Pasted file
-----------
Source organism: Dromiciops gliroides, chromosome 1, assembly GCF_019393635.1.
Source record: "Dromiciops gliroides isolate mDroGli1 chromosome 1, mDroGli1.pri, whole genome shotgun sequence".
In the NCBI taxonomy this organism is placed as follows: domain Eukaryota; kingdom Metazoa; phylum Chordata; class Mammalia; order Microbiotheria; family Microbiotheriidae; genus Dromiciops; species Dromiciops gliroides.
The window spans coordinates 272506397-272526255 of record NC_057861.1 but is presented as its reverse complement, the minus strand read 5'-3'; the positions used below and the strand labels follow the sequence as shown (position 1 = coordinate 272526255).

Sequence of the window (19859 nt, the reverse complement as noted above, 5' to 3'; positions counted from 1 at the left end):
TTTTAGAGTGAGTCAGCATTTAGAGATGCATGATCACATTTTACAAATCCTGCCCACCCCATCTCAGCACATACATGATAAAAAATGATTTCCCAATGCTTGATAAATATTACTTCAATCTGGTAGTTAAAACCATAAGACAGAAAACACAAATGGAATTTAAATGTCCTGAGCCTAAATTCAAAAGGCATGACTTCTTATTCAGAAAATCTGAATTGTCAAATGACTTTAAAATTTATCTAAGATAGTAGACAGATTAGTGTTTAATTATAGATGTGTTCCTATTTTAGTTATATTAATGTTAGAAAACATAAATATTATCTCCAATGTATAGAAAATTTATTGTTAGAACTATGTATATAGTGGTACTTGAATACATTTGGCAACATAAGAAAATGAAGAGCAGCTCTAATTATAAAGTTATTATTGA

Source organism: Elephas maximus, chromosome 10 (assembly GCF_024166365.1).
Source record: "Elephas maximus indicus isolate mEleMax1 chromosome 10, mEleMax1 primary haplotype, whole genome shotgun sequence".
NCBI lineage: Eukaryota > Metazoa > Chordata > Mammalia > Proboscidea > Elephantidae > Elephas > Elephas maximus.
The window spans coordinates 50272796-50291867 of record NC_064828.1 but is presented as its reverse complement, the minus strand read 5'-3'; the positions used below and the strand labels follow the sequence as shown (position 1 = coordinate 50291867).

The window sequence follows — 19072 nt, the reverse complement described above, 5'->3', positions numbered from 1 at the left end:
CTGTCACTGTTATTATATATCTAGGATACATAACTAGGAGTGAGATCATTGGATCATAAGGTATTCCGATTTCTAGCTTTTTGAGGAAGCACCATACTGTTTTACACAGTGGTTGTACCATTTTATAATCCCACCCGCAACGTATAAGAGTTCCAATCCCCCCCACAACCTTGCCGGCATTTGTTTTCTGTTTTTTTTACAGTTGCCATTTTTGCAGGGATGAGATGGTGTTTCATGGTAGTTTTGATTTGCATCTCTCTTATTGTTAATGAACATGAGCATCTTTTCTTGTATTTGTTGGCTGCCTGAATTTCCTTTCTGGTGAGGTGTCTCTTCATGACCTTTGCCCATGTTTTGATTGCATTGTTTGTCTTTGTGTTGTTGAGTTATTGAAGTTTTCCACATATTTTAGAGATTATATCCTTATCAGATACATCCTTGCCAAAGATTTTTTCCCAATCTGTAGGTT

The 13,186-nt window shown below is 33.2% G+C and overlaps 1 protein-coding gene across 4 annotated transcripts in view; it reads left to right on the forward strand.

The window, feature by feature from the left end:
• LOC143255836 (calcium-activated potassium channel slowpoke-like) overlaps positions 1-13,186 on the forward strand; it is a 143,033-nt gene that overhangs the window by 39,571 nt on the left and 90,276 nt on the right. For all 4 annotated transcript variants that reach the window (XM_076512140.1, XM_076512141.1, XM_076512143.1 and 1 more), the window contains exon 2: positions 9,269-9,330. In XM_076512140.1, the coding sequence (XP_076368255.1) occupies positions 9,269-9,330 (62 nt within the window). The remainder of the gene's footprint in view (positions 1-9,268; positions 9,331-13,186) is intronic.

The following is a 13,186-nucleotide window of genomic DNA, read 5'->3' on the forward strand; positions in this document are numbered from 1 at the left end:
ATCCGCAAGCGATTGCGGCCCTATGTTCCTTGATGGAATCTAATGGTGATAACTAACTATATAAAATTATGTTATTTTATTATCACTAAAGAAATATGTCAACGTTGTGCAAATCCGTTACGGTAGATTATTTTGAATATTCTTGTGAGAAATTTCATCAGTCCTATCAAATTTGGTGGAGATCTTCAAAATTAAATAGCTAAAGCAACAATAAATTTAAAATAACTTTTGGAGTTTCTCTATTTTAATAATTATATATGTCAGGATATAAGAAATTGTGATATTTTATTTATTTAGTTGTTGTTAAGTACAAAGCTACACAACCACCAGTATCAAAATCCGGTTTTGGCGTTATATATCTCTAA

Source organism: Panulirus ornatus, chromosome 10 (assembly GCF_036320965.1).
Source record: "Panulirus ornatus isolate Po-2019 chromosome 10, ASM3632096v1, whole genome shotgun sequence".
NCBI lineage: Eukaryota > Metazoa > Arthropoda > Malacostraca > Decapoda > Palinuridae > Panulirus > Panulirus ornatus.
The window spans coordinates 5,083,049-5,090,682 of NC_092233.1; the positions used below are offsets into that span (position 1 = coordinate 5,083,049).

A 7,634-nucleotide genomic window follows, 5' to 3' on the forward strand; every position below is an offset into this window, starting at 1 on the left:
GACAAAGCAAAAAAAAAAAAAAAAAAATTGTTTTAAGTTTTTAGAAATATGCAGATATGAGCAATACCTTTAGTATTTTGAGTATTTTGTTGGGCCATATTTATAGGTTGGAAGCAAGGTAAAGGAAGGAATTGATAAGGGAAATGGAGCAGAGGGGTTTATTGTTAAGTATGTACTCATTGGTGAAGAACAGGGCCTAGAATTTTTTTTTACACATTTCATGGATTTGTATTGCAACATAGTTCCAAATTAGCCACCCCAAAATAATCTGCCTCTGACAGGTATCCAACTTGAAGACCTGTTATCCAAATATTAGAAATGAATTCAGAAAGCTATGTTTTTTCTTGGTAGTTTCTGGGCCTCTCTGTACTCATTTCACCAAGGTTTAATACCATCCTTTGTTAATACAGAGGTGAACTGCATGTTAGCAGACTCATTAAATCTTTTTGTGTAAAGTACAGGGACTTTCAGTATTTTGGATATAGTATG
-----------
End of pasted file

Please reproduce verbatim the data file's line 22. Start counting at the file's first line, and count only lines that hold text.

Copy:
A 7,634-nucleotide genomic window follows, 5' to 3' on the forward strand; every position below is an offset into this window, starting at 1 on the left: